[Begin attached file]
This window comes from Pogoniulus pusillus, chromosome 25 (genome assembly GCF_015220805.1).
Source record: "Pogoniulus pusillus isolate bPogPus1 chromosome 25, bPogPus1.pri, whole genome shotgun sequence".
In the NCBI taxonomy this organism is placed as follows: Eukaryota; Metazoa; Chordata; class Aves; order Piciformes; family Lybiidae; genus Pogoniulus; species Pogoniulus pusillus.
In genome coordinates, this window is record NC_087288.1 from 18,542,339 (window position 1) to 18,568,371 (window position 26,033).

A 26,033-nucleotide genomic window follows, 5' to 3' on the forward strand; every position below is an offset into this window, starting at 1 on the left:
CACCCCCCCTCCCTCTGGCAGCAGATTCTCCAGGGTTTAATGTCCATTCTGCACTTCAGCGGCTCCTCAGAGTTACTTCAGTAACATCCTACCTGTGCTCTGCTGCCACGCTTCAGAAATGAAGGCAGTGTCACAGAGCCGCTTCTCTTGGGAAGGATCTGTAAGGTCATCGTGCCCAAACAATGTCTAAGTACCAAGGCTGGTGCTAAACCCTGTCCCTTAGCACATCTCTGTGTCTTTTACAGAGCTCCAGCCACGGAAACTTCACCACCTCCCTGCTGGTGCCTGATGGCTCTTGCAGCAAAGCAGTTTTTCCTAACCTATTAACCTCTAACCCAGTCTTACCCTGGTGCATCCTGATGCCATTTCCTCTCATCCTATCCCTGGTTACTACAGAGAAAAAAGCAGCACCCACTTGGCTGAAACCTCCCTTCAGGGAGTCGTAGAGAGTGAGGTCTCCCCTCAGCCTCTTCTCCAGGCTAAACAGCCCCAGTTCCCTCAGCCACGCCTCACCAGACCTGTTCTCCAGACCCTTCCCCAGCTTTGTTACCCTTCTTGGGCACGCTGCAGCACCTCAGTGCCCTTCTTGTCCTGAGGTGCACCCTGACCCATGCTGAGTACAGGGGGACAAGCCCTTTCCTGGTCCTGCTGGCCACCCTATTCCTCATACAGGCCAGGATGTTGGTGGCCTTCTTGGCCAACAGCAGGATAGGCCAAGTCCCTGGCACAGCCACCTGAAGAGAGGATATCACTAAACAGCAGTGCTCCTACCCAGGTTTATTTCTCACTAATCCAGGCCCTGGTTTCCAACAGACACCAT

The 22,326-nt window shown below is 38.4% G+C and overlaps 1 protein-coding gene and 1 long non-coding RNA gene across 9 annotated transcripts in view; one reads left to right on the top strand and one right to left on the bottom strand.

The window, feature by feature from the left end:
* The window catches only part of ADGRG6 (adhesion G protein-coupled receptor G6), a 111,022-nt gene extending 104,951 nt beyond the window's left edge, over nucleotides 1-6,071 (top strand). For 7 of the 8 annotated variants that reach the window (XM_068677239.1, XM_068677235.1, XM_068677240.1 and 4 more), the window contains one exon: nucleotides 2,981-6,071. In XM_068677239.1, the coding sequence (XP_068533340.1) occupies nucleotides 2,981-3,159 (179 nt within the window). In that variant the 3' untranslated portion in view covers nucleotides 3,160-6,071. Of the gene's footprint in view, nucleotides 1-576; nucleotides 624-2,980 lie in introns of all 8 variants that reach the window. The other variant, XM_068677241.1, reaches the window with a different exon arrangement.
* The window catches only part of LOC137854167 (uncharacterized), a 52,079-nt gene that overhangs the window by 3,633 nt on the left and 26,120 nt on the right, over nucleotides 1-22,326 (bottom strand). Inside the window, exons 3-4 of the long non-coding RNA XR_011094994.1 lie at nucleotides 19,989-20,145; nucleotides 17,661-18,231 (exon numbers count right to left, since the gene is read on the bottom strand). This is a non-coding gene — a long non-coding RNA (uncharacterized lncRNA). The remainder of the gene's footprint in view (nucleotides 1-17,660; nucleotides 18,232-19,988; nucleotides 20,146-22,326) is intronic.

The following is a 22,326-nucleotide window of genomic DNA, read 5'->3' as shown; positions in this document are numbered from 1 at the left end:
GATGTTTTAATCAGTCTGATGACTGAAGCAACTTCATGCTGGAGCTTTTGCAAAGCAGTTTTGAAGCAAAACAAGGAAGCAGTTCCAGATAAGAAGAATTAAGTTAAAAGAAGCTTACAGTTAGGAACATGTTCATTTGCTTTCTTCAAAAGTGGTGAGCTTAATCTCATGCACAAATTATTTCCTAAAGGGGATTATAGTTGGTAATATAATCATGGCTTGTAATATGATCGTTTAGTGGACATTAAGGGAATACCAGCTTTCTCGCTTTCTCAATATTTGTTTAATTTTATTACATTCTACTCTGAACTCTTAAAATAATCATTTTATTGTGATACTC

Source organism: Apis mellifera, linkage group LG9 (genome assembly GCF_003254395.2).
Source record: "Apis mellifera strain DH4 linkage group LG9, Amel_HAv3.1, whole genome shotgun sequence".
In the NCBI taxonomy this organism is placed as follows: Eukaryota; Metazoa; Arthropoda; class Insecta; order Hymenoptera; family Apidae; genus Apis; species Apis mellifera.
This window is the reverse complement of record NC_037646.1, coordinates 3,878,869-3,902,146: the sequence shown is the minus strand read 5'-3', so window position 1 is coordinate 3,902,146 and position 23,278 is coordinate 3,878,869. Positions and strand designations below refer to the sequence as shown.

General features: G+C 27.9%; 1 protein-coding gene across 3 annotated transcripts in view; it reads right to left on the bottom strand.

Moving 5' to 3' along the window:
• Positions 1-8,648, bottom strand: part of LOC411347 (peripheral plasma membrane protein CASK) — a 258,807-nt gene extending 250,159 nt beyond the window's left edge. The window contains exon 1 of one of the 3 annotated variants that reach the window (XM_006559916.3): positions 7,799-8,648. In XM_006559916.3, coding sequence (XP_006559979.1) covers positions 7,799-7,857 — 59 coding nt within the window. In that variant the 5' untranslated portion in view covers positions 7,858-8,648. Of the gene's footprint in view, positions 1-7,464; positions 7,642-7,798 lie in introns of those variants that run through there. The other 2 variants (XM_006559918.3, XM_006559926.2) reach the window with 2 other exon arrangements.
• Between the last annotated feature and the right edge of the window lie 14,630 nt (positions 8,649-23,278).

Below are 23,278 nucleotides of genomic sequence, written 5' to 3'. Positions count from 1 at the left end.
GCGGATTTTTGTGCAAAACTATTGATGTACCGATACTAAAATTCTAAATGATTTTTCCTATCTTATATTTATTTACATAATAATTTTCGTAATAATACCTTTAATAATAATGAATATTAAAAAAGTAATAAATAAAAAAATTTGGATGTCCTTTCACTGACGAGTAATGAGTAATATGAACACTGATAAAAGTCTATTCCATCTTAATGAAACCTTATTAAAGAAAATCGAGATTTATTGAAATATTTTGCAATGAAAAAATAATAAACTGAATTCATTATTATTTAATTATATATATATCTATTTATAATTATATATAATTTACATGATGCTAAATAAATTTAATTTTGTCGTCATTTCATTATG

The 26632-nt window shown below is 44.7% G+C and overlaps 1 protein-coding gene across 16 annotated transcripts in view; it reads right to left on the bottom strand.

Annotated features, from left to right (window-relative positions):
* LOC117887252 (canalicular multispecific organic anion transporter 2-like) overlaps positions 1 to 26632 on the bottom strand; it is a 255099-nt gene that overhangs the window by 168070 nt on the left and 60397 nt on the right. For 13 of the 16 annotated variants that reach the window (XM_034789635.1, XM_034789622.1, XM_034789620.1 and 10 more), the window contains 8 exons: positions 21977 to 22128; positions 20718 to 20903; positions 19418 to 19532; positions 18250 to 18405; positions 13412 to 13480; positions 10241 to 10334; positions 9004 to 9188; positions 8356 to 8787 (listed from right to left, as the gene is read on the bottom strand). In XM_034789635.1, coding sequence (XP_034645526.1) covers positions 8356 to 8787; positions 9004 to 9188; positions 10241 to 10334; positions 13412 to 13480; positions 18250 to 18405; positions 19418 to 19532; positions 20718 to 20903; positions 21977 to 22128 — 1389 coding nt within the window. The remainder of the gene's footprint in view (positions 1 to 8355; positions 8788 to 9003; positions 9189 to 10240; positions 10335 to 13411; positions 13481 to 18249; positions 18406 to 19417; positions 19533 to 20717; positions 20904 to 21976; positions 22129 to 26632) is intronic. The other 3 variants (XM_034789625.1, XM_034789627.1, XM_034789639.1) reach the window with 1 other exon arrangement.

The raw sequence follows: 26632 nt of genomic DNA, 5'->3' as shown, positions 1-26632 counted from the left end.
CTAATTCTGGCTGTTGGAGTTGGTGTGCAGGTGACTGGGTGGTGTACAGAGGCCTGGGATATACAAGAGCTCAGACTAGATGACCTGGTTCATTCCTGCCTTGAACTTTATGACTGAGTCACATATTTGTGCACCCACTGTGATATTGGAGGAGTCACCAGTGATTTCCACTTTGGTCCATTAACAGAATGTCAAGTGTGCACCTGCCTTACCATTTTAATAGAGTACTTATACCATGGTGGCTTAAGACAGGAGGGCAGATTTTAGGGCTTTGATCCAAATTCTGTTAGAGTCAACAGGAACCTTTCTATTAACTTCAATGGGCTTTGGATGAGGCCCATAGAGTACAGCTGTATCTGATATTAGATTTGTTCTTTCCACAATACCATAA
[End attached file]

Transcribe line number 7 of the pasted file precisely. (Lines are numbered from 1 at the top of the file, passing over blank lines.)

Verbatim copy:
The 22,326-nt window shown below is 38.4% G+C and overlaps 1 protein-coding gene and 1 long non-coding RNA gene across 9 annotated transcripts in view; one reads left to right on the top strand and one right to left on the bottom strand.